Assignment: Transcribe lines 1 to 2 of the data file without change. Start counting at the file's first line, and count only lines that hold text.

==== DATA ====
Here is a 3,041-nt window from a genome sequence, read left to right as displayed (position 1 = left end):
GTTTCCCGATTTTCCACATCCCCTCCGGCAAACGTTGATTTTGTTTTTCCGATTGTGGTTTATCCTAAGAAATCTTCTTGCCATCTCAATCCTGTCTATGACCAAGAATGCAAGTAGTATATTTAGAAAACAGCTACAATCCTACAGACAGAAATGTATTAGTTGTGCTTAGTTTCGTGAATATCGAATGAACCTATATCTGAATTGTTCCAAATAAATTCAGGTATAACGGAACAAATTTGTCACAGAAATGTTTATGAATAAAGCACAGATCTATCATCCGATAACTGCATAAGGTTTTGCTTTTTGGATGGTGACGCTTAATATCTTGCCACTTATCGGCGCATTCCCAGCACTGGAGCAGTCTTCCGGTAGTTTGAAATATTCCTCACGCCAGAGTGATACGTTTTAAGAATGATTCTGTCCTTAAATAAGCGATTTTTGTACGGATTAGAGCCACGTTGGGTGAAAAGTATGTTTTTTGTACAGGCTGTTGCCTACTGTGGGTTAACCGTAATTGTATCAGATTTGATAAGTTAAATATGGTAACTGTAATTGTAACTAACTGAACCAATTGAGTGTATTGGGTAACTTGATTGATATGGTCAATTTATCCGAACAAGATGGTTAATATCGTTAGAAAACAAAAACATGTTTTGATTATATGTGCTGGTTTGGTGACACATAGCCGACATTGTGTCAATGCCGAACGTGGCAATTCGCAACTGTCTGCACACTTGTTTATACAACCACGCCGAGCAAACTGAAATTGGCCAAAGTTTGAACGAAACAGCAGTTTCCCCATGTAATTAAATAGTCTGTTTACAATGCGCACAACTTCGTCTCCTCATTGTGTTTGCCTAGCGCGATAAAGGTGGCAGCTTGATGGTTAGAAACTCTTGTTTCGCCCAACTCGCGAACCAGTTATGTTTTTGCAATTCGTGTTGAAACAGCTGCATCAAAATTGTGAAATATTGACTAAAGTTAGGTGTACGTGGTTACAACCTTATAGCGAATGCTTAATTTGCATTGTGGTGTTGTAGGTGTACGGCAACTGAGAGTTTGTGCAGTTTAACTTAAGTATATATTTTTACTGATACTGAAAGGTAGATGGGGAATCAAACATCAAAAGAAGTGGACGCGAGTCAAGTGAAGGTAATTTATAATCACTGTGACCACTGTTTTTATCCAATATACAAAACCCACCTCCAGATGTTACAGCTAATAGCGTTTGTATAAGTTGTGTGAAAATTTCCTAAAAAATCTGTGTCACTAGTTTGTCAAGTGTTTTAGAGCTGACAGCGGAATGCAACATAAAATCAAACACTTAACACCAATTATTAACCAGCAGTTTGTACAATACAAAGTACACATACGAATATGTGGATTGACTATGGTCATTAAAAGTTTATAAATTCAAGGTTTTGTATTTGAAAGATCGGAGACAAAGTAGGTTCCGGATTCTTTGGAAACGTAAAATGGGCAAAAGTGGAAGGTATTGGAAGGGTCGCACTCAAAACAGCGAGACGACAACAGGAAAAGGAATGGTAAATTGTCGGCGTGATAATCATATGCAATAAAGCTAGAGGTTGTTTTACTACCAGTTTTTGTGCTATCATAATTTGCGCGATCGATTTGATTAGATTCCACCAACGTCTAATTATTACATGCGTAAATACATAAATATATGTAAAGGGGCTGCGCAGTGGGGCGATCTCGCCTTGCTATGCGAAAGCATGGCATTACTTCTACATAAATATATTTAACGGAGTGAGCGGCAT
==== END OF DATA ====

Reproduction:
Here is a 3,041-nt window from a genome sequence, read left to right as displayed (position 1 = left end):
GTTTCCCGATTTTCCACATCCCCTCCGGCAAACGTTGATTTTGTTTTTCCGATTGTGGTTTATCCTAAGAAATCTTCTTGCCATCTCAATCCTGTCTATGACCAAGAATGCAAGTAGTATATTTAGAAAACAGCTACAATCCTACAGACAGAAATGTATTAGTTGTGCTTAGTTTCGTGAATATCGAATGAACCTATATCTGAATTGTTCCAAATAAATTCAGGTATAACGGAACAAATTTGTCACAGAAATGTTTATGAATAAAGCACAGATCTATCATCCGATAACTGCATAAGGTTTTGCTTTTTGGATGGTGACGCTTAATATCTTGCCACTTATCGGCGCATTCCCAGCACTGGAGCAGTCTTCCGGTAGTTTGAAATATTCCTCACGCCAGAGTGATACGTTTTAAGAATGATTCTGTCCTTAAATAAGCGATTTTTGTACGGATTAGAGCCACGTTGGGTGAAAAGTATGTTTTTTGTACAGGCTGTTGCCTACTGTGGGTTAACCGTAATTGTATCAGATTTGATAAGTTAAATATGGTAACTGTAATTGTAACTAACTGAACCAATTGAGTGTATTGGGTAACTTGATTGATATGGTCAATTTATCCGAACAAGATGGTTAATATCGTTAGAAAACAAAAACATGTTTTGATTATATGTGCTGGTTTGGTGACACATAGCCGACATTGTGTCAATGCCGAACGTGGCAATTCGCAACTGTCTGCACACTTGTTTATACAACCACGCCGAGCAAACTGAAATTGGCCAAAGTTTGAACGAAACAGCAGTTTCCCCATGTAATTAAATAGTCTGTTTACAATGCGCACAACTTCGTCTCCTCATTGTGTTTGCCTAGCGCGATAAAGGTGGCAGCTTGATGGTTAGAAACTCTTGTTTCGCCCAACTCGCGAACCAGTTATGTTTTTGCAATTCGTGTTGAAACAGCTGCATCAAAATTGTGAAATATTGACTAAAGTTAGGTGTACGTGGTTACAACCTTATAGCGAATGCTTAATTTGCATTGTGGTGTTGTAGGTGTACGGCAACTGAGAGTTTGTGCAGTTTAACTTAAGTATATATTTTTACTGATACTGAAAGGTAGATGGGGAATCAAACATCAAAAGAAGTGGACGCGAGTCAAGTGAAGGTAATTTATAATCACTGTGACCACTGTTTTTATCCAATATACAAAACCCACCTCCAGATGTTACAGCTAATAGCGTTTGTATAAGTTGTGTGAAAATTTCCTAAAAAATCTGTGTCACTAGTTTGTCAAGTGTTTTAGAGCTGACAGCGGAATGCAACATAAAATCAAACACTTAACACCAATTATTAACCAGCAGTTTGTACAATACAAAGTACACATACGAATATGTGGATTGACTATGGTCATTAAAAGTTTATAAATTCAAGGTTTTGTATTTGAAAGATCGGAGACAAAGTAGGTTCCGGATTCTTTGGAAACGTAAAATGGGCAAAAGTGGAAGGTATTGGAAGGGTCGCACTCAAAACAGCGAGACGACAACAGGAAAAGGAATGGTAAATTGTCGGCGTGATAATCATATGCAATAAAGCTAGAGGTTGTTTTACTACCAGTTTTTGTGCTATCATAATTTGCGCGATCGATTTGATTAGATTCCACCAACGTCTAATTATTACATGCGTAAATACATAAATATATGTAAAGGGGCTGCGCAGTGGGGCGATCTCGCCTTGCTATGCGAAAGCATGGCATTACTTCTACATAAATATATTTAACGGAGTGAGCGGCAT